Advice for Taking Your 1-2 Year Old to the Park

Toddler at Park
Taking Your 1-2 Year Old to the Park. GettyImages

Taking an 18-month-old to the park is equal parts wonderful and nerve-wracking.

We are an urban family and the park across the street from our apartment has been a staple of our summer. Some of my favorite parenting moments have occurred there. My toddler loves the slide, the swings, and the chance to interact with other kids.

I first started taking my son to the park regularly at 18 months old. He was steady on his feet, but not totally aware of the perils of heights.

(He knew about heights from our couch and our bed but did not translate this information to the platforms.)

Giving my toddler space to explore new challenges is important to me, but at the park I found myself acting like a helicopter parent, tracking him closely as he was inevitably drawn to the equipment designed for older kids. And even when attempting to hover, he still walked off a platform and had a horrific-looking fall.

Suzanne Greenwood and Mary Singer are two pediatric occupational therapists, who recently created a website called Passport to Function. The website is a platform to discuss the therapeutic benefits of playing at the park and has a library of play ideas. I reached out to them with my questions about taking 1-2 year olds to the park.

Q: Let's start with the most basic question: Is the park valuable for this age group?

Absolutely! We encourage parents to take their children to the park when they can balance well in sitting and beginning to crawl, at about 7-8 months.

Opportunities to explore textures and play in the sand and grass, movement in the baby swings, climbing on the play structures, and sliding on the slide are all incredibly valuable and support development.

Q: What safety tips do you have?

Babies and young children have very little fear, so a bit of hovering over them is important to avoid injuries.

Young babies in a bucket swing are safer if they lean forward and rest their chest on the swing. We sometimes put a small towel between the child's back and the swing seat to keep them more stable. On the slide, we always have a hand on a baby or toddler, or better yet, climb and slide down with them! With little ones, it is important to think ahead and see any possible trouble they are heading toward before they get there.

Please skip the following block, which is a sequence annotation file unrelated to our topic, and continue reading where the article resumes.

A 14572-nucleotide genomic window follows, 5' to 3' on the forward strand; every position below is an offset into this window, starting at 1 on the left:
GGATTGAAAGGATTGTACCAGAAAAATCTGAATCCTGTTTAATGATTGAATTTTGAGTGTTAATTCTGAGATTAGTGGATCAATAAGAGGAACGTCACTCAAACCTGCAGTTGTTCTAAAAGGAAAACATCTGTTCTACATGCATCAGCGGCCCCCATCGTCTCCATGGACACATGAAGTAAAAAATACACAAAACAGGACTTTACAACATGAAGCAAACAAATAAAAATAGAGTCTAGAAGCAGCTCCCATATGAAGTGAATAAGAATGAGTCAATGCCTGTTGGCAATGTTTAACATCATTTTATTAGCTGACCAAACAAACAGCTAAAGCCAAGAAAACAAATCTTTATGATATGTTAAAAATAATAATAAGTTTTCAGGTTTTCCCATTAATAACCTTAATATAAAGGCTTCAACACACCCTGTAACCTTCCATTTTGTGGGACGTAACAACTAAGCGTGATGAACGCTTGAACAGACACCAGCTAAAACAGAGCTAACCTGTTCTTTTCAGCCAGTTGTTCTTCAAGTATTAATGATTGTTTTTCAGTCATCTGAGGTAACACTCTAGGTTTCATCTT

Q: What pieces of equipment/activities would you recommend?

Toddlers love the swings, slides, climbing equipment, climbing hills and going up and down stairs. Sand and grass provide wonderful opportunities for tactile exploration. Our approach is to let the child lead, weaving in playful ideas along the way. We sing songs and play catch with a bean-bag or softball while the child is swinging.

Q: Are there other outdoor play spaces you would recommend for this age group?

The beach is great because tactile play is built in with the sand and the water. Walking in sand allows for new balance challenges.

Keeping a close eye on your toddler is very important around any body of water, though, and 2-year-olds can be very quick on their feet and eager to investigate those waves without checking with you.

Q: Any resources you would recommend for understanding the motor and social development of this age group?

We like the work of William Sears, M.D. and Martha Sears, R.N. for parenting and child care tips and the Gesell Institute's Child from One to Six for information about development. Other parents are a great resource for what is typical and can be a welcome support and sounding board for navigating parenthood.

The information contained on the occupational therapy pages should not be relied upon as a substitute for medical advice, diagnosis, treatment or other professional care.

Continue Reading